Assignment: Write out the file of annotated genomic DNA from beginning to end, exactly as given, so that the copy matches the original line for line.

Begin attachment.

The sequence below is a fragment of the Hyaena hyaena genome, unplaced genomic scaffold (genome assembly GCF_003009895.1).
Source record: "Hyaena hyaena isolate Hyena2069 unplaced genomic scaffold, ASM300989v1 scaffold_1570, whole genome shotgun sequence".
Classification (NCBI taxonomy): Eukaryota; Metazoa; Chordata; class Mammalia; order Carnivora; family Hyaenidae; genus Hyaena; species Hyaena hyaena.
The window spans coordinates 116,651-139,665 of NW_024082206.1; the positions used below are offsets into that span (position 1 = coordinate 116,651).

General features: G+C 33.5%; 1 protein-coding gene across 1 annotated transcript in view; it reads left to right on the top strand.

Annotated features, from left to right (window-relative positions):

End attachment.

The sequence below is a fragment of the Hyaena hyaena genome, unplaced genomic scaffold (genome assembly GCF_003009895.1).
Source record: "Hyaena hyaena isolate Hyena2069 unplaced genomic scaffold, ASM300989v1 scaffold_1570, whole genome shotgun sequence".
Classification (NCBI taxonomy): Eukaryota; Metazoa; Chordata; class Mammalia; order Carnivora; family Hyaenidae; genus Hyaena; species Hyaena hyaena.
The window spans coordinates 116,651-139,665 of NW_024082206.1; the positions used below are offsets into that span (position 1 = coordinate 116,651).

General features: G+C 33.5%; 1 protein-coding gene across 1 annotated transcript in view; it reads left to right on the top strand.

Annotated features, from left to right (window-relative positions):